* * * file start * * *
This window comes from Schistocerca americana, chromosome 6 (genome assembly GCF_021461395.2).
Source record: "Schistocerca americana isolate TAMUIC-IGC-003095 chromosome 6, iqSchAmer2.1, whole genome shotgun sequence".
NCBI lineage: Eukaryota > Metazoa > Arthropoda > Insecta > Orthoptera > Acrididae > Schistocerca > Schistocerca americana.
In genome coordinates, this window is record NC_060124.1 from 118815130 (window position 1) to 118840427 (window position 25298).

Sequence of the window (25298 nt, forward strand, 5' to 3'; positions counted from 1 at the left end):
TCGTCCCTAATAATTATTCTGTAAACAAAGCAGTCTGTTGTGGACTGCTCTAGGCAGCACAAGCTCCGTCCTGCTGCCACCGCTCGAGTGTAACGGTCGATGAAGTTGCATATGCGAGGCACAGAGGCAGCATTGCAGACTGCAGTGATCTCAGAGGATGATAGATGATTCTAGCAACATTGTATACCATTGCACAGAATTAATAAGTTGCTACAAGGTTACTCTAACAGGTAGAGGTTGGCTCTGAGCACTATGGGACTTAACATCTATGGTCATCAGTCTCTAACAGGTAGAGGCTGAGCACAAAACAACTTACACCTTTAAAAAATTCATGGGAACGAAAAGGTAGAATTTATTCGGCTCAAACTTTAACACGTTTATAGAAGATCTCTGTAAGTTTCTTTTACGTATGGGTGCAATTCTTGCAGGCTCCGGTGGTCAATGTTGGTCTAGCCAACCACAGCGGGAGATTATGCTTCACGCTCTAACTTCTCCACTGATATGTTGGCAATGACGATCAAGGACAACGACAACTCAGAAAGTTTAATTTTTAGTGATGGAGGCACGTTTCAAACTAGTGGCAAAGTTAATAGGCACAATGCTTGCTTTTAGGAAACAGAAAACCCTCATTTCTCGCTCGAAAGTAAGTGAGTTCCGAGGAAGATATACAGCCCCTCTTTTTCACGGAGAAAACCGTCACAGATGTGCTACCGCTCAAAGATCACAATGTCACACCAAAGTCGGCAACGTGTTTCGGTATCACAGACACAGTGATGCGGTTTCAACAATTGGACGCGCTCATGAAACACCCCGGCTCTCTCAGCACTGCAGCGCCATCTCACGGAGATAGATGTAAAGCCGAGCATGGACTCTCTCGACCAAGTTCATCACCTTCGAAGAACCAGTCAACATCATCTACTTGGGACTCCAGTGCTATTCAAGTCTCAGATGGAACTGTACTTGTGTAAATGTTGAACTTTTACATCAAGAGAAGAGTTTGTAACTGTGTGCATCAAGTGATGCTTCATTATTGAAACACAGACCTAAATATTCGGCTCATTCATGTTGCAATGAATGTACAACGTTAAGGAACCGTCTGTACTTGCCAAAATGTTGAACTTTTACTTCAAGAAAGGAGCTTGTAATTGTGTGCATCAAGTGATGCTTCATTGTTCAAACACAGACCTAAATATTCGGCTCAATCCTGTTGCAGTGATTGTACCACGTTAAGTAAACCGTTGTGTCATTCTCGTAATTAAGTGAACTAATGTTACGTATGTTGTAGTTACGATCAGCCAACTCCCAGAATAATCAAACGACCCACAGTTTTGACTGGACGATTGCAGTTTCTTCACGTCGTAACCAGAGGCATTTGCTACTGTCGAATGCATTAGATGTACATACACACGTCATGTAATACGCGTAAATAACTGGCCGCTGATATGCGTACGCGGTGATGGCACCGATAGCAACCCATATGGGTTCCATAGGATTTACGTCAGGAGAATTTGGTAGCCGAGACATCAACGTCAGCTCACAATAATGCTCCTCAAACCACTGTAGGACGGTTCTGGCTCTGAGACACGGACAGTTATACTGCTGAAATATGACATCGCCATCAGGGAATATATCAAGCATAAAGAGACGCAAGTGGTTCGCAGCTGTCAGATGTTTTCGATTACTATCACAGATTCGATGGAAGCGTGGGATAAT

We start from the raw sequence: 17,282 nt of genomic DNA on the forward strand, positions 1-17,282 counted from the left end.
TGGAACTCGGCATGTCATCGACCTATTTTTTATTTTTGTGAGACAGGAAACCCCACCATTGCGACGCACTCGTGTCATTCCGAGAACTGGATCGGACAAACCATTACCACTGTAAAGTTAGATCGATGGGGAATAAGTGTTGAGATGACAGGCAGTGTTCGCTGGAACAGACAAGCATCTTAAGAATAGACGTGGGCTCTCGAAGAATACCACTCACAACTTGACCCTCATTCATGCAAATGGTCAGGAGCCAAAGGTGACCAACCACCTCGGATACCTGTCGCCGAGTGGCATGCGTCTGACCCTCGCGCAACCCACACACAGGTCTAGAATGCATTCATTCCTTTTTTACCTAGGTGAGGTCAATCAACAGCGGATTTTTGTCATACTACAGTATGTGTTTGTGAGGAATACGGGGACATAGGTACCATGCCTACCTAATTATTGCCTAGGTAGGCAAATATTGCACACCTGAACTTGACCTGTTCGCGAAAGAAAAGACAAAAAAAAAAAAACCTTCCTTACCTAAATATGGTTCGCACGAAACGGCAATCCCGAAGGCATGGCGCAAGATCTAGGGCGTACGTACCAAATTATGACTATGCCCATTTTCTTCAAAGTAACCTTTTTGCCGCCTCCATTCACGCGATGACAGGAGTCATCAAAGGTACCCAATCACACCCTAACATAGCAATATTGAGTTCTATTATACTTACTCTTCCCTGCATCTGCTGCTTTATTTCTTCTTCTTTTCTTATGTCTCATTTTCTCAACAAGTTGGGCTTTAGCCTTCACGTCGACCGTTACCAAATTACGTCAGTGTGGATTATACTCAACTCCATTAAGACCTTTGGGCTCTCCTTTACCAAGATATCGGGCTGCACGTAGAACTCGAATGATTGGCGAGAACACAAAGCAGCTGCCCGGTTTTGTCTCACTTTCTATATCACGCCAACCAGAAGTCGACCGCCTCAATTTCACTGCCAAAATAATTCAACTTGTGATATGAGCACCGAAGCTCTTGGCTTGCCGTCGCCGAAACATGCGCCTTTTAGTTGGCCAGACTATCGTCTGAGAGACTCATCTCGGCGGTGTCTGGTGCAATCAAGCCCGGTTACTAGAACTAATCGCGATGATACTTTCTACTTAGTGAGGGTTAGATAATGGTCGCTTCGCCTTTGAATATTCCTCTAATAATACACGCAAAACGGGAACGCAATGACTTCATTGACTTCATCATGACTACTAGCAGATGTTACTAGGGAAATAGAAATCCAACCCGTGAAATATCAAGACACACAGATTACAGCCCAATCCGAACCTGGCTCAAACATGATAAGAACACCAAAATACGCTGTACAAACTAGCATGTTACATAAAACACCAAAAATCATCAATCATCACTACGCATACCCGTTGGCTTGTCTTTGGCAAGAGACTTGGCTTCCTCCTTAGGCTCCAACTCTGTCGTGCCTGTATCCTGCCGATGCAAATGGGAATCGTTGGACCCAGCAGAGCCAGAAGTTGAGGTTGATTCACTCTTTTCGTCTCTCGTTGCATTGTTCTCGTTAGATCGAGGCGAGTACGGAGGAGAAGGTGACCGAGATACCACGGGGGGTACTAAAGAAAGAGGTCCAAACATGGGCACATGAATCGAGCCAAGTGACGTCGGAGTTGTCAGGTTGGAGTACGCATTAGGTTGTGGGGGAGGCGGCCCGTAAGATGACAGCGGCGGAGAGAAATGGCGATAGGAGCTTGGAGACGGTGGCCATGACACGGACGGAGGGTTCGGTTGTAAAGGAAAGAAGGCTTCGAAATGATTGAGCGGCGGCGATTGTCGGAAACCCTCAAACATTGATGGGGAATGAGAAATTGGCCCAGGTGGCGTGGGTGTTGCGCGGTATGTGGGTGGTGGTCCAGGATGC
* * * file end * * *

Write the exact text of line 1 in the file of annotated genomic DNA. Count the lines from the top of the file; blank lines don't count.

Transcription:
This window comes from Schistocerca americana, chromosome 6 (genome assembly GCF_021461395.2).